Reformulated Drug Sends Users Elsewhere
Posted on Jul 14, 2012
A harder-to-abuse version of OxyContin released two years ago has pushed users to other drugs that mimic the effects of opiates, including heroin.
The new version of the drug, which is more difficult to crush, chew and dissolve, has reduced the incidence of OxyContin abuse. But researchers at Washington University in St. Louis say it has “generated an unanticipated outcome” in pushing users toward other drugs, some of them more dangerous, suggesting the problem of addiction cannot be solved simply by making certain drugs unavailable.
“Abuse-deterrent formulations may not be the ‘magic bullets’ that many hoped they would be in solving the growing problem of opioid abuse,” the researchers wrote in the July 12 issue of the New England Journal of Medicine.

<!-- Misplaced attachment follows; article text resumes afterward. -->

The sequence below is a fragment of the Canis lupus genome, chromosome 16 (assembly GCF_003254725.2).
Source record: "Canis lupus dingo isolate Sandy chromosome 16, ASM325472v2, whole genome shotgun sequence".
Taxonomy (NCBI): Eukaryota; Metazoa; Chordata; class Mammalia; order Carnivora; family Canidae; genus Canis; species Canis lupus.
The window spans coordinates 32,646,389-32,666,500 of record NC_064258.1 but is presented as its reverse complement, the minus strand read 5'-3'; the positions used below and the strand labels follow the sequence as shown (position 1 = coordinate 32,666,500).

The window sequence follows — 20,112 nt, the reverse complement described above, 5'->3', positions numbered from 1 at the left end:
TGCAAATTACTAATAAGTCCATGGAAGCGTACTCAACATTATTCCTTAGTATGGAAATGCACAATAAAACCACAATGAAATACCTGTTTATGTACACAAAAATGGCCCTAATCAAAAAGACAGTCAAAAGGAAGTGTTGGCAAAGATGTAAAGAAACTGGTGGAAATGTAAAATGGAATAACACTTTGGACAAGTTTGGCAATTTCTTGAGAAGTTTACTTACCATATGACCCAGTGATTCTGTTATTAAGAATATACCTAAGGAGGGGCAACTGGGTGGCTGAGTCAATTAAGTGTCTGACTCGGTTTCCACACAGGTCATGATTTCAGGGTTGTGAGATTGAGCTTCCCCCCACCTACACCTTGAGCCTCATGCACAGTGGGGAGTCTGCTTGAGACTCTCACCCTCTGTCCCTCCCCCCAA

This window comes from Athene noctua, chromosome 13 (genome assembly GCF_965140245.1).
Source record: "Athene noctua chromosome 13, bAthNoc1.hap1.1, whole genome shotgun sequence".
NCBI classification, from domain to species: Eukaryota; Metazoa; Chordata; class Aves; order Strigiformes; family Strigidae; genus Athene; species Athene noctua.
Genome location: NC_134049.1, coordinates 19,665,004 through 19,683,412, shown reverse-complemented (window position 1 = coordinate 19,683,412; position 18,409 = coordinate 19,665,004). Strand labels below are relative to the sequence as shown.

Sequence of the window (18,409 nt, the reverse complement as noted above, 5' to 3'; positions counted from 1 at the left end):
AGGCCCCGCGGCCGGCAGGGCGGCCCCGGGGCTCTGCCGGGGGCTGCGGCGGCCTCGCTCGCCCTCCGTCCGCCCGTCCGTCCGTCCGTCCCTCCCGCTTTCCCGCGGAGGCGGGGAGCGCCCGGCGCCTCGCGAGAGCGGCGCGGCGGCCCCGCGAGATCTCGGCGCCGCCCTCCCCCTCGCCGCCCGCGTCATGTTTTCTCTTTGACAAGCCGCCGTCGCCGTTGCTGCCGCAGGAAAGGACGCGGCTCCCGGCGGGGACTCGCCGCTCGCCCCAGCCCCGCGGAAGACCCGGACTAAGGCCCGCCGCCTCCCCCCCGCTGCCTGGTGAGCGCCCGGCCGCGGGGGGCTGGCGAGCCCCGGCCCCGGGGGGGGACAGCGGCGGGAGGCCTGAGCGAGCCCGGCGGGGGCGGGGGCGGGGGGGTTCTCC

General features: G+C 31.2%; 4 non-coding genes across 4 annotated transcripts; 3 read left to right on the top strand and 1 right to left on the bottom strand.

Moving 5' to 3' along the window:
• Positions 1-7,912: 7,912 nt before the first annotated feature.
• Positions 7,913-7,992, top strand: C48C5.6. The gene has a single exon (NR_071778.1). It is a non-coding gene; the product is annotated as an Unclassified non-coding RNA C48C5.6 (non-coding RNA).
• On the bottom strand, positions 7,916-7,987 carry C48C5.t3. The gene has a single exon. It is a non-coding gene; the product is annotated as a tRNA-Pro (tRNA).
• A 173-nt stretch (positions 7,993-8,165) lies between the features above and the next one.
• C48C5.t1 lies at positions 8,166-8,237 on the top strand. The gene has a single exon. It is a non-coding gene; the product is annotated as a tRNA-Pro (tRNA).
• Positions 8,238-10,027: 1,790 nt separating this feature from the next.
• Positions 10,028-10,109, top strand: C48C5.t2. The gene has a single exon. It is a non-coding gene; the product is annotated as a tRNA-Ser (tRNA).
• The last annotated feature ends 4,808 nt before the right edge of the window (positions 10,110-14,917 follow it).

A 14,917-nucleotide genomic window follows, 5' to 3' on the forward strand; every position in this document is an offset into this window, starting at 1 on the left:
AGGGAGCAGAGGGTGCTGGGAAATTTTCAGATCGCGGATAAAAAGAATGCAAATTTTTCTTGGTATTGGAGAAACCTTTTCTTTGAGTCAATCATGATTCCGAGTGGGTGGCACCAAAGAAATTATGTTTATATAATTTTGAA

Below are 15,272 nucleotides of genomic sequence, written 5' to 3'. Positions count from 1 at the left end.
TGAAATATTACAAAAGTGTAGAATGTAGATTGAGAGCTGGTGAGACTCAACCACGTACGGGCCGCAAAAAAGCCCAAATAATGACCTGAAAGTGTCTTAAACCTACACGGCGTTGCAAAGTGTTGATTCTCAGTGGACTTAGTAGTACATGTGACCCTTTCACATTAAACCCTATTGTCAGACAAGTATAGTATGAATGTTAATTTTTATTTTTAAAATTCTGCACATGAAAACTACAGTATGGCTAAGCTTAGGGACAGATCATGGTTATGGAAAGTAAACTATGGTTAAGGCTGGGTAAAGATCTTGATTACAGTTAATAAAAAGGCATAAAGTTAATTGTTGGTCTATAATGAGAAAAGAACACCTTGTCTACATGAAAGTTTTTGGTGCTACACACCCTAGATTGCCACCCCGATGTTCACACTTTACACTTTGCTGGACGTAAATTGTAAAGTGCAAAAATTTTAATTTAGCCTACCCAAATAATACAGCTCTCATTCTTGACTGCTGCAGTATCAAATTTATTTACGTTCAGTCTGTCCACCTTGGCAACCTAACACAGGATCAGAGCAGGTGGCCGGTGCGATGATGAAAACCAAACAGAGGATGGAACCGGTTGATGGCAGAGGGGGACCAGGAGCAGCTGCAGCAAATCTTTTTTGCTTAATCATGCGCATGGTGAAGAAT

—Posted by Alexander Reed Kelly
The researchers found the percentage of patients using OxyContin as their drug of choice fell from 35.6% before the new formulation was introduced to 12.8% almost 2 years later (P
But primary abuse of other powerful opioids such as fentanyl, hydromorphone, oxymorphone, and heroin rose markedly during that time, from 20.1% to 32.3% (P=0.005), they found.
Indeed, clinicians and law enforcement officials now consider oxymorphone abuse a bigger problem than OxyContin abuse.
julio.garciah (CC BY 2.0)